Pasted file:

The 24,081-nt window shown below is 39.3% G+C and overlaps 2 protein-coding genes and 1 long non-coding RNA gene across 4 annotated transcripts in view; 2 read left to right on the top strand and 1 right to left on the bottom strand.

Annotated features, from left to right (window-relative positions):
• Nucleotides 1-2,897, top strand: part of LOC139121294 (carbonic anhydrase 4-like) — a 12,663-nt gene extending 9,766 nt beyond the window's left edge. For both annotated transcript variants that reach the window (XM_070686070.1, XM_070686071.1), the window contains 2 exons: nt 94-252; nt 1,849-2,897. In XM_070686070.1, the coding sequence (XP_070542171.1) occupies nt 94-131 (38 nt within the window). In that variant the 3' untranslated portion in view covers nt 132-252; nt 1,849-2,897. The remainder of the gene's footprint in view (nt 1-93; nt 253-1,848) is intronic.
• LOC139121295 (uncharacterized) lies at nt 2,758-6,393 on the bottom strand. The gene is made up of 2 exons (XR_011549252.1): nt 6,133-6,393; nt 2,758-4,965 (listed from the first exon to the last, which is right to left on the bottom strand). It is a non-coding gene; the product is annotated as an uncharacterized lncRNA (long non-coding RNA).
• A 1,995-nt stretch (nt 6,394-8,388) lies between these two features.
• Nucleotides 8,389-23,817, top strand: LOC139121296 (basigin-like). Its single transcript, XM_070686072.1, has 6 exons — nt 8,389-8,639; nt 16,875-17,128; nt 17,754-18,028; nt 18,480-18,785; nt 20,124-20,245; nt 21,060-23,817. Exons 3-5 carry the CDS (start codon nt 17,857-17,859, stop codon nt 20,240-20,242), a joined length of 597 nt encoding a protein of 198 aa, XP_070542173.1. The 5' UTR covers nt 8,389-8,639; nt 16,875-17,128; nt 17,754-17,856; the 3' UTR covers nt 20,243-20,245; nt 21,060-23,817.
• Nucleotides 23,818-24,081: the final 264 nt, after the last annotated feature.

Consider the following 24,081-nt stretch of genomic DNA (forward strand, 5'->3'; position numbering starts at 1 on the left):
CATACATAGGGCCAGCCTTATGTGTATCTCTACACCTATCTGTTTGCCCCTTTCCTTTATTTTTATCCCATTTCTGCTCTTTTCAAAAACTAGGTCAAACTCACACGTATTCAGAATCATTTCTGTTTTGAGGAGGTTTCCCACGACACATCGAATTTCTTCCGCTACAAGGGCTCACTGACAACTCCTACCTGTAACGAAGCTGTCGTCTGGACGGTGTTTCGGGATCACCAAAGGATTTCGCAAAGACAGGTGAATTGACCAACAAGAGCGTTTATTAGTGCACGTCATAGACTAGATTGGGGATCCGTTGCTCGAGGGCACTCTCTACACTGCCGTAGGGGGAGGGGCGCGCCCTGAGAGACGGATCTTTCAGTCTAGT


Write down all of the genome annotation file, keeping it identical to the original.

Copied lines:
The 24,081-nt window shown below is 39.3% G+C and overlaps 2 protein-coding genes and 1 long non-coding RNA gene across 4 annotated transcripts in view; 2 read left to right on the top strand and 1 right to left on the bottom strand.

Annotated features, from left to right (window-relative positions):
• Nucleotides 1-2,897, top strand: part of LOC139121294 (carbonic anhydrase 4-like) — a 12,663-nt gene extending 9,766 nt beyond the window's left edge. For both annotated transcript variants that reach the window (XM_070686070.1, XM_070686071.1), the window contains 2 exons: nt 94-252; nt 1,849-2,897. In XM_070686070.1, the coding sequence (XP_070542171.1) occupies nt 94-131 (38 nt within the window). In that variant the 3' untranslated portion in view covers nt 132-252; nt 1,849-2,897. The remainder of the gene's footprint in view (nt 1-93; nt 253-1,848) is intronic.
• LOC139121295 (uncharacterized) lies at nt 2,758-6,393 on the bottom strand. The gene is made up of 2 exons (XR_011549252.1): nt 6,133-6,393; nt 2,758-4,965 (listed from the first exon to the last, which is right to left on the bottom strand). It is a non-coding gene; the product is annotated as an uncharacterized lncRNA (long non-coding RNA).
• A 1,995-nt stretch (nt 6,394-8,388) lies between these two features.
• Nucleotides 8,389-23,817, top strand: LOC139121296 (basigin-like). Its single transcript, XM_070686072.1, has 6 exons — nt 8,389-8,639; nt 16,875-17,128; nt 17,754-18,028; nt 18,480-18,785; nt 20,124-20,245; nt 21,060-23,817. Exons 3-5 carry the CDS (start codon nt 17,857-17,859, stop codon nt 20,240-20,242), a joined length of 597 nt encoding a protein of 198 aa, XP_070542173.1. The 5' UTR covers nt 8,389-8,639; nt 16,875-17,128; nt 17,754-17,856; the 3' UTR covers nt 20,243-20,245; nt 21,060-23,817.
• Nucleotides 23,818-24,081: the final 264 nt, after the last annotated feature.

Consider the following 24,081-nt stretch of genomic DNA (forward strand, 5'->3'; position numbering starts at 1 on the left):
CATACATAGGGCCAGCCTTATGTGTATCTCTACACCTATCTGTTTGCCCCTTTCCTTTATTTTTATCCCATTTCTGCTCTTTTCAAAAACTAGGTCAAACTCACACGTATTCAGAATCATTTCTGTTTTGAGGAGGTTTCCCACGACACATCGAATTTCTTCCGCTACAAGGGCTCACTGACAACTCCTACCTGTAACGAAGCTGTCGTCTGGACGGTGTTTCGGGATCACCAAAGGATTTCGCAAAGACAGGTGAATTGACCAACAAGAGCGTTTATTAGTGCACGTCATAGACTAGATTGGGGATCCGTTGCTCGAGGGCACTCTCTACACTGCCGTAGGGGGAGGGGCGCGCCCTGAGAGACGGATCTTTCAGTCTAGT